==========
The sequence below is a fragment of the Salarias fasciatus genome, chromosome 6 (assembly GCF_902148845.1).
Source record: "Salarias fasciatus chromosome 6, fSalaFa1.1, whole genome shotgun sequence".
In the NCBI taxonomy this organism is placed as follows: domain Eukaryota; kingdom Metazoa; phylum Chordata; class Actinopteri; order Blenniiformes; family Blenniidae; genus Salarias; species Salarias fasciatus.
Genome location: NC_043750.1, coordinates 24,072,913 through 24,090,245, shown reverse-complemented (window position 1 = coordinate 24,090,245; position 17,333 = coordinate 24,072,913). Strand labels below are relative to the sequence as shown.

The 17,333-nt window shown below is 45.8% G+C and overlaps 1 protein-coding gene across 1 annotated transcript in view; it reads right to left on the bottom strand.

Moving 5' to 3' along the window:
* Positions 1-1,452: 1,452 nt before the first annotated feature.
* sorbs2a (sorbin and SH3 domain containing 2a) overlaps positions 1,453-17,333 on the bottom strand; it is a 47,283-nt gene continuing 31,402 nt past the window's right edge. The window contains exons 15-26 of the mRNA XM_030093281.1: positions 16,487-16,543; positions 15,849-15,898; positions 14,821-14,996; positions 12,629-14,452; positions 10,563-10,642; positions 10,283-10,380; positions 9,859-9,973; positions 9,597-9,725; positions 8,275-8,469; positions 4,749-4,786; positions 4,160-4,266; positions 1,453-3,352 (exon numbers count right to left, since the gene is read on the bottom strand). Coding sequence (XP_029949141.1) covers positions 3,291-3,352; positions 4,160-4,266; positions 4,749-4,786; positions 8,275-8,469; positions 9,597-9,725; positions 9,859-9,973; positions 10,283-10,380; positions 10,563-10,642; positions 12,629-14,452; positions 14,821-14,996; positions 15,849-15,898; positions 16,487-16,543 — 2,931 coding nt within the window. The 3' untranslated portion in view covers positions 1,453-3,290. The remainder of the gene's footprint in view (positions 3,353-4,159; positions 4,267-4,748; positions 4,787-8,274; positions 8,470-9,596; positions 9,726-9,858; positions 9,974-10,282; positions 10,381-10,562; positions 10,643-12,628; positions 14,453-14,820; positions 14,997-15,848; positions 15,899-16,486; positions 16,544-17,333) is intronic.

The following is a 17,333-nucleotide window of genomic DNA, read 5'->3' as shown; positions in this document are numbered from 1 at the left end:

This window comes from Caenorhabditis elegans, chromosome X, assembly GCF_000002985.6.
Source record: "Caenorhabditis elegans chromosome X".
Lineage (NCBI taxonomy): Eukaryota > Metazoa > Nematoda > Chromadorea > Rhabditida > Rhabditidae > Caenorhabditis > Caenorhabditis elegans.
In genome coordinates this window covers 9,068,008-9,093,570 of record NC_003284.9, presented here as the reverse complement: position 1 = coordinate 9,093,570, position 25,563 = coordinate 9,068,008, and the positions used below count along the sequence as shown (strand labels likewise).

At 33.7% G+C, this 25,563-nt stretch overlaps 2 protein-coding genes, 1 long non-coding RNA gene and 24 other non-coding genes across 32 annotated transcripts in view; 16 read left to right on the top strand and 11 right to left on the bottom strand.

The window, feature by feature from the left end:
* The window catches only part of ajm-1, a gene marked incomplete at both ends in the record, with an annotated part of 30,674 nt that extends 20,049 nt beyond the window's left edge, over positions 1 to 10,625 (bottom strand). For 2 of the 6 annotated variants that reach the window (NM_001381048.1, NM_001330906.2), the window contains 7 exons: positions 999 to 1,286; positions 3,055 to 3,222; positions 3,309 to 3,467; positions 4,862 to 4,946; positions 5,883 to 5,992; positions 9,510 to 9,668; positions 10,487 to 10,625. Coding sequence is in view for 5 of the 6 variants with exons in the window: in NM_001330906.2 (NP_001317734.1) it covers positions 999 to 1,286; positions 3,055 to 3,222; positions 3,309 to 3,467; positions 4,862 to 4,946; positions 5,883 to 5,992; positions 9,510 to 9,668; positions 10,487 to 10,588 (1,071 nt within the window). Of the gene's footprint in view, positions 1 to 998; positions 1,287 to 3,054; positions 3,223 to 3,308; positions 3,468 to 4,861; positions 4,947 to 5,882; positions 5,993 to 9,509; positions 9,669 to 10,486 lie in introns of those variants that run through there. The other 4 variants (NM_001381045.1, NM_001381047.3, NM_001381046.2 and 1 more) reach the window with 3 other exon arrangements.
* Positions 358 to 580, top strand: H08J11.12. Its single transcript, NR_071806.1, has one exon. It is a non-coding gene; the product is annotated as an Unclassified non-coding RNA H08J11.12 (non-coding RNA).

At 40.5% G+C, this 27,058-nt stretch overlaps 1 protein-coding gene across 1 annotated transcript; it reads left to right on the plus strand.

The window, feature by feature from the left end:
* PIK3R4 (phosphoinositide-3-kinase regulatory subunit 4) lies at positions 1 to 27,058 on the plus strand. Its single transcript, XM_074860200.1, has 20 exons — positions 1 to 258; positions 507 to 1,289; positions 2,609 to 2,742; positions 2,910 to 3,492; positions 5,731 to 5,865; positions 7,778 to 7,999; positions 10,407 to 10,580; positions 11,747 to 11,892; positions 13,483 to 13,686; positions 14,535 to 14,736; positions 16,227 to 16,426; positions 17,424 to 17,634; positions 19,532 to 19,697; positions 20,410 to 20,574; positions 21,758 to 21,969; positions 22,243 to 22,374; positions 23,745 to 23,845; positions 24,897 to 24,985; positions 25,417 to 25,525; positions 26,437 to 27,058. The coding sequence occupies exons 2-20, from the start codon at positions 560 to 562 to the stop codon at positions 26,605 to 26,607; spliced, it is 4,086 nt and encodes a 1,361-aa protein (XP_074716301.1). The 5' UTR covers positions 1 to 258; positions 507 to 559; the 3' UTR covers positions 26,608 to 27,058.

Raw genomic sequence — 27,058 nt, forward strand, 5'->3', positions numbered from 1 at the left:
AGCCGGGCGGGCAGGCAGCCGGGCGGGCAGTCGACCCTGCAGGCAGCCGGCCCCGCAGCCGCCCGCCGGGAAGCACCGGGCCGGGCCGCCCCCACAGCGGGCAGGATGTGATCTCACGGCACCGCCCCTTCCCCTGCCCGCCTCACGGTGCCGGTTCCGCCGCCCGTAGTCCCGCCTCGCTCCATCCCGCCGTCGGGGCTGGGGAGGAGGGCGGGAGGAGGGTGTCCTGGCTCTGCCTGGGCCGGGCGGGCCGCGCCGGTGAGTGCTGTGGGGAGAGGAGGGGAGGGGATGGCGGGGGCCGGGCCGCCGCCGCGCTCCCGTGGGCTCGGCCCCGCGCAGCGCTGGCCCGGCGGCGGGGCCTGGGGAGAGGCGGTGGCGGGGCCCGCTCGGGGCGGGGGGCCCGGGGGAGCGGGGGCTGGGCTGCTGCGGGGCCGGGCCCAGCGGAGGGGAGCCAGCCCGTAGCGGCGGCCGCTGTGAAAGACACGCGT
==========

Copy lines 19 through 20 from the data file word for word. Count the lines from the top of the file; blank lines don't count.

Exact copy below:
The window, feature by feature from the left end:
* PIK3R4 (phosphoinositide-3-kinase regulatory subunit 4) lies at positions 1 to 27,058 on the plus strand. Its single transcript, XM_074860200.1, has 20 exons — positions 1 to 258; positions 507 to 1,289; positions 2,609 to 2,742; positions 2,910 to 3,492; positions 5,731 to 5,865; positions 7,778 to 7,999; positions 10,407 to 10,580; positions 11,747 to 11,892; positions 13,483 to 13,686; positions 14,535 to 14,736; positions 16,227 to 16,426; positions 17,424 to 17,634; positions 19,532 to 19,697; positions 20,410 to 20,574; positions 21,758 to 21,969; positions 22,243 to 22,374; positions 23,745 to 23,845; positions 24,897 to 24,985; positions 25,417 to 25,525; positions 26,437 to 27,058. The coding sequence occupies exons 2-20, from the start codon at positions 560 to 562 to the stop codon at positions 26,605 to 26,607; spliced, it is 4,086 nt and encodes a 1,361-aa protein (XP_074716301.1). The 5' UTR covers positions 1 to 258; positions 507 to 559; the 3' UTR covers positions 26,608 to 27,058.